Minorities still lack a presence in executive ranks

By Alejandra Cancino
Posted Nov. 15, 2010 at 10:43 a.m.

Despite slight improvements, minorities continue to have limited access to managerial and executive positions in Chicago-area corporations, according to a report by Chicago United, an advocacy group.

“Unfortunately, despite the more than 30 years of affirmative action and corporate diversity initiatives, access to the C-suite is still elusive in Chicago and in corporations across the country,” according to the report.

The report, called the “2010 Corporate Diversity Profile,” was based on a survey of 19 public corporations. It found a slight increase in the number of minority executives, but no change in the representation minorities at the corporate director level, where about 9 percent of board members are black, 4 percent are Hispanic, 3 percent are Asian and 84 percent are white.

At the vice president, director and senior manager levels, there was a slight increase in the number of Hispanic and Asian executives, but an overall decrease in the number of minorities in senior management positions. This was most likely due to cutbacks of senior managers regardless of race, according to the report.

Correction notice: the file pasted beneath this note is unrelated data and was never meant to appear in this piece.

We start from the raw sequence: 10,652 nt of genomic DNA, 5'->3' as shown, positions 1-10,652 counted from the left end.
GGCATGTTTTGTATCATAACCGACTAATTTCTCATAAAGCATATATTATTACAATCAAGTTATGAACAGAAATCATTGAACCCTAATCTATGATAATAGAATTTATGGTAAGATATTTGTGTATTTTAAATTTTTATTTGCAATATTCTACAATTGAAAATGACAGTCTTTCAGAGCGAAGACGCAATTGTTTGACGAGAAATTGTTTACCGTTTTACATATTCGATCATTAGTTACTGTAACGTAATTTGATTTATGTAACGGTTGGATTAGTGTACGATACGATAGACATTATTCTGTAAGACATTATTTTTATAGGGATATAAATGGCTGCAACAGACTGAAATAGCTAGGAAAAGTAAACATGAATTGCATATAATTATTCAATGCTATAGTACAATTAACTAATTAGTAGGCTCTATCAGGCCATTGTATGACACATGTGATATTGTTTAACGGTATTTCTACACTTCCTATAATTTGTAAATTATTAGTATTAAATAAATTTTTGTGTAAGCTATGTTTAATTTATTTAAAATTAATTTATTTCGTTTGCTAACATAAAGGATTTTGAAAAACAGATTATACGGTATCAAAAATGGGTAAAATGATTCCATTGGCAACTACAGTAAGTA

“This trend is consistent with what Americans across the country are doing, accepting lower wages and reduced title recognition in order to keep their jobs or secure employment,” according to the report.

The data shows that despite the decrease in employment levels during the recession, the companies that responded to the survey kept their representation of people of color, said Gloria Castillo, president of Chicago United.

“The disappointment is that we have not made more rapid progress,” Castillo said, adding that high-ranking employees are not representative of Chicago’s diversity.

The report also found that during the recession, minorities were most affected by unemployment, reduced pay and hours and underemployment — further hampering efforts to diversify the workforce.

“The bad news is that the 2007-2009 recession impacted people of color at more than twice the rate of their white counterparts,” according to the report.

At the current rate, the report said, it will take more than 89 years for minorities to achieve equal representation in executive ranks.

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